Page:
20 Tents Rocked Israel
take the fight to their occupiers
By Jonathan Cook in Nazareth
January 15, 2013 "Information
- When the Palestinian leadership won their upgrade to
non-member observer status at the United Nations in
November, plenty of sceptics on both sides of the divide
questioned what practical benefits would accrue to the
Palestinians. The doubters have not been silenced yet.
Palestinian Authority President Mahmoud Abbas has done
little to capitalise on his diplomatic success. There have
been vague threats to “isolate” Israel, hesitant talk of
“not ruling out” a referral to the International Criminal
Court, and a low-key declaration by the Palestinian
Authority of the new “state of Palestine”.
At a time when Palestinians hoped for a watershed moment in
their struggle for national liberation, the Fatah and Hamas
leaderships look as mutually self-absorbed as ever. Last
week they were again directing their energies into a new
round of reconciliation talks, this time in Cairo, rather
than keeping the spotlight on Israeli intransigence.
So instead, it was left to a group of 250 ordinary
Palestinians to show how the idea of a “state of Palestine”
might be given practical meaning. On Friday, they set up a
tent encampment that they intended to convert into a new
Palestinian village called Bab al-Shams, or Gate of the Sun.
On Sunday, in a sign of how disturbed Israel is by such acts
of popular Palestinian resistance, Israeli prime minister
Benjamin Netanyahu had the the occupants removed in a dawn
raid — despite the fact that his own courts had issued a
six-day injunction against the government’s “evacuation”
Intriguingly, the Palestinian activists not only rejected
their own leaders’ softly-softly approach but also chose to
mirror the tactics of the hardcore settlers.
First, they declared they were creating “facts on the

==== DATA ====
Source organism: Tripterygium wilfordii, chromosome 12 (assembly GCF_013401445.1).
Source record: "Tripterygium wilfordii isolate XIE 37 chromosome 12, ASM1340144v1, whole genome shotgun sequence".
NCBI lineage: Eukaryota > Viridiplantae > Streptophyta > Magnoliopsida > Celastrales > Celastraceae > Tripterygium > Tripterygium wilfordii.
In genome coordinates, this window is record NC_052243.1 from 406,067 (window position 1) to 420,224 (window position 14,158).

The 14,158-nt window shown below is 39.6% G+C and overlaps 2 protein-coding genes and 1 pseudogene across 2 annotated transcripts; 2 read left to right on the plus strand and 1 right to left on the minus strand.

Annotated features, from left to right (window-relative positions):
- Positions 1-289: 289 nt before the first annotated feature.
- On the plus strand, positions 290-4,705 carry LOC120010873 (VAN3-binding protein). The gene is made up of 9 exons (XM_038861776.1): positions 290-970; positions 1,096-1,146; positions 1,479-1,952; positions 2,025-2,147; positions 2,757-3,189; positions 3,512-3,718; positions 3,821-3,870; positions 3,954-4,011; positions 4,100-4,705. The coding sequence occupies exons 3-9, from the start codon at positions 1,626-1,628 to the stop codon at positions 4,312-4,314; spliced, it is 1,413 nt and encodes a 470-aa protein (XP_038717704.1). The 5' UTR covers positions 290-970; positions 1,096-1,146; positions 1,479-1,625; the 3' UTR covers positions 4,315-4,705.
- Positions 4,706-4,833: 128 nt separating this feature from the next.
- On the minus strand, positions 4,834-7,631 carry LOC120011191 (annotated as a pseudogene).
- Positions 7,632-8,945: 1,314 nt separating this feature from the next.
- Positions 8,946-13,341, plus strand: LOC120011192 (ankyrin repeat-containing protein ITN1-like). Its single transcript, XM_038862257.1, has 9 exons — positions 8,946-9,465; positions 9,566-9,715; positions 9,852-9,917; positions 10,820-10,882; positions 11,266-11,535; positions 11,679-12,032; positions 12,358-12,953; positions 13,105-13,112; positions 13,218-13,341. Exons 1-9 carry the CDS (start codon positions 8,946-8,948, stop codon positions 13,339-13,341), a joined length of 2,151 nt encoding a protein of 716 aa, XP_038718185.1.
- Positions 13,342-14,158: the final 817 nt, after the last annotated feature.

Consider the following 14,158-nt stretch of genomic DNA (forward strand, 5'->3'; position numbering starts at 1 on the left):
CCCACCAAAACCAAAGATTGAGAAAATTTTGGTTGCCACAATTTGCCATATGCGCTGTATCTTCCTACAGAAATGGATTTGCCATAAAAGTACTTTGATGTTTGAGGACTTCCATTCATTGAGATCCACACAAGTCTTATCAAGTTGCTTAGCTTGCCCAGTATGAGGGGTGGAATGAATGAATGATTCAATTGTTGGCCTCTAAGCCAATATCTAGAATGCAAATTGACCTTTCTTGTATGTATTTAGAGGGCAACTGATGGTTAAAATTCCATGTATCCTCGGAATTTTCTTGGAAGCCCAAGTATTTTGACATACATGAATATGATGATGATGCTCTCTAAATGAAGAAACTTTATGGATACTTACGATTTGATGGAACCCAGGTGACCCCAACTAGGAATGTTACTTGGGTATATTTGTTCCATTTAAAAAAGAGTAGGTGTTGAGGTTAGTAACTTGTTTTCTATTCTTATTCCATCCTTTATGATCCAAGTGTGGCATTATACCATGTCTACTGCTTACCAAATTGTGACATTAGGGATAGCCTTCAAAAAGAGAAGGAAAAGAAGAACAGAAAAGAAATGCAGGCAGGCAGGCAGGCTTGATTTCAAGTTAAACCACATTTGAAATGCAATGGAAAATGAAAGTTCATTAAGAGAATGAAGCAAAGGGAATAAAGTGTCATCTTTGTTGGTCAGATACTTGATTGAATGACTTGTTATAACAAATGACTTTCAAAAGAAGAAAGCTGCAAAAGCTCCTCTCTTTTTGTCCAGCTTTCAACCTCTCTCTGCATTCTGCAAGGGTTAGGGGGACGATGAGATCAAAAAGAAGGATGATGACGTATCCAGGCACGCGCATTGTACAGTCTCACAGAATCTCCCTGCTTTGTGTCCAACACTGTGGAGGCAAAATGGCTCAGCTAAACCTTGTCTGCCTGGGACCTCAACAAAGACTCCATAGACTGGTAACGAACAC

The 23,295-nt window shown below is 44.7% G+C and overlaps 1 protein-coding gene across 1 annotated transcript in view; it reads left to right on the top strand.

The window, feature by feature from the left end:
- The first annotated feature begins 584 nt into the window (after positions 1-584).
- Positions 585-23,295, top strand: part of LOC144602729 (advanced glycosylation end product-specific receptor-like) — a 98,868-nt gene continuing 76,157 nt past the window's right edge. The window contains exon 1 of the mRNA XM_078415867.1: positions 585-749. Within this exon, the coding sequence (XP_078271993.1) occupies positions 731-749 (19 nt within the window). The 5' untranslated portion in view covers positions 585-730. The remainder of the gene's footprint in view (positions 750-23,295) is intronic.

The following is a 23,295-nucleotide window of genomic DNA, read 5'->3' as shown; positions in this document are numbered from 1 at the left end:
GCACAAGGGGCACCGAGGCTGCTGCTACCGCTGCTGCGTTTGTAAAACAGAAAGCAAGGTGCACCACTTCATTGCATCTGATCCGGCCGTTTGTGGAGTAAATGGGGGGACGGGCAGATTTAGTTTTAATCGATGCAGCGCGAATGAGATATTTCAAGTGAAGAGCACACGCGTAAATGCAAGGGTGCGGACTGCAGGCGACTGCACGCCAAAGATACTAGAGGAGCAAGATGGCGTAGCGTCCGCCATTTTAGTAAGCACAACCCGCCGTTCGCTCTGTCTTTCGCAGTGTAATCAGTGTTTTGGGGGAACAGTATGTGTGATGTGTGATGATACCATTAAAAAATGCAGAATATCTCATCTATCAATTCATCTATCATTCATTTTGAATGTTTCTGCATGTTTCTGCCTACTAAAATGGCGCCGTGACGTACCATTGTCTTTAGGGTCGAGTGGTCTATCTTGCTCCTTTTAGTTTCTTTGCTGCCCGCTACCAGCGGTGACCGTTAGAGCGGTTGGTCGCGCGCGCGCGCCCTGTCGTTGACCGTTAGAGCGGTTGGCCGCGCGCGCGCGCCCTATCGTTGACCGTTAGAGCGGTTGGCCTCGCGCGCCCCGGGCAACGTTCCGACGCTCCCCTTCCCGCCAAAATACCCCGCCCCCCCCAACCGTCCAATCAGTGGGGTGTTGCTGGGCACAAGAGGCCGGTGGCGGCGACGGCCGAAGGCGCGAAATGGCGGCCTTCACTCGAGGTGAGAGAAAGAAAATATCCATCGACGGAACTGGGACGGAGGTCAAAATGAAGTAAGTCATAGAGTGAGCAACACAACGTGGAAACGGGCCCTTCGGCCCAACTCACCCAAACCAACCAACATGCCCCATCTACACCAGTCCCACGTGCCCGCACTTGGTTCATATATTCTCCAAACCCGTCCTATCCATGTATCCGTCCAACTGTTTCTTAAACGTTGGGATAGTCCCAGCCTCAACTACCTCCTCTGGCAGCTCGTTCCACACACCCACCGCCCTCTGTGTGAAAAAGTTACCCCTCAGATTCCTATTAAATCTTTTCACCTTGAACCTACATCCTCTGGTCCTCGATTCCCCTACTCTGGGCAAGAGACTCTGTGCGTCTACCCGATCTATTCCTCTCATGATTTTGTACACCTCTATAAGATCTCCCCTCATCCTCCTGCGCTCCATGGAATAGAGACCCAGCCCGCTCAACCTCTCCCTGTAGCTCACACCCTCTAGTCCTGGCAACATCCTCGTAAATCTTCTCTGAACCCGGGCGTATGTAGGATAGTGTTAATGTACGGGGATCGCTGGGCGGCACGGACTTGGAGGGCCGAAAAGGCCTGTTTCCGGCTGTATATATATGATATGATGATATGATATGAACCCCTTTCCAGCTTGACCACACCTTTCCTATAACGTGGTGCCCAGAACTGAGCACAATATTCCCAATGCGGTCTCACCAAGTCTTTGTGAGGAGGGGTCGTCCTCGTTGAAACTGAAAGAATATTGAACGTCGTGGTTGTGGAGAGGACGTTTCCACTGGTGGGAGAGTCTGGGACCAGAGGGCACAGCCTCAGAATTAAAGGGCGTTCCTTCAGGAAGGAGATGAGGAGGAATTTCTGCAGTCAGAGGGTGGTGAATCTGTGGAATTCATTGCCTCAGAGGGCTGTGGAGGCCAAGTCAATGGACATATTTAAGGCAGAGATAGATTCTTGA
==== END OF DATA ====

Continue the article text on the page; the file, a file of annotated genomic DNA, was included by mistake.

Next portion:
ground”, having understood, it seems, that this is the only
language Israel speaks or understands. Then, they selected
the most contentious spot imaginable for Israel: the centre
of the so-called E-1 corridor, 13 square-kilometres of
undeveloped land between East Jerusalem and Israel’s
strategic city-settlement of Maale Adumim in the West Bank.
For more than a decade, Israel has been planning to build
its own settlement in E-1, though on a vastly bigger scale,
to finish the encirclement of East Jerusalem, cutting off
the future capital of a Palestinian state from the West
The US had stayed Israel’s hand, understanding that
completion in E-1 would signal to the world and the
Palestinians the end of a two-state solution. But following
the UN vote, Netanyahu announced plans to build an
additional 4,000 settler homes there as punishment for the
The comparison between the Bab al-Shams activists and the
settlers should not be extended too far. One obvious
difference is that the Palestinians were building on their
own land, whereas Israel is breaking international law in
allowing hundreds of thousands of settlers to move into the
Another is that Israel’s response towards the two groups was
preordained to be different. This is especially clear in
relation to what Israel itself calls the “illegal outposts”
— more than 100 micro-settlements, similar to Bab al-Shams,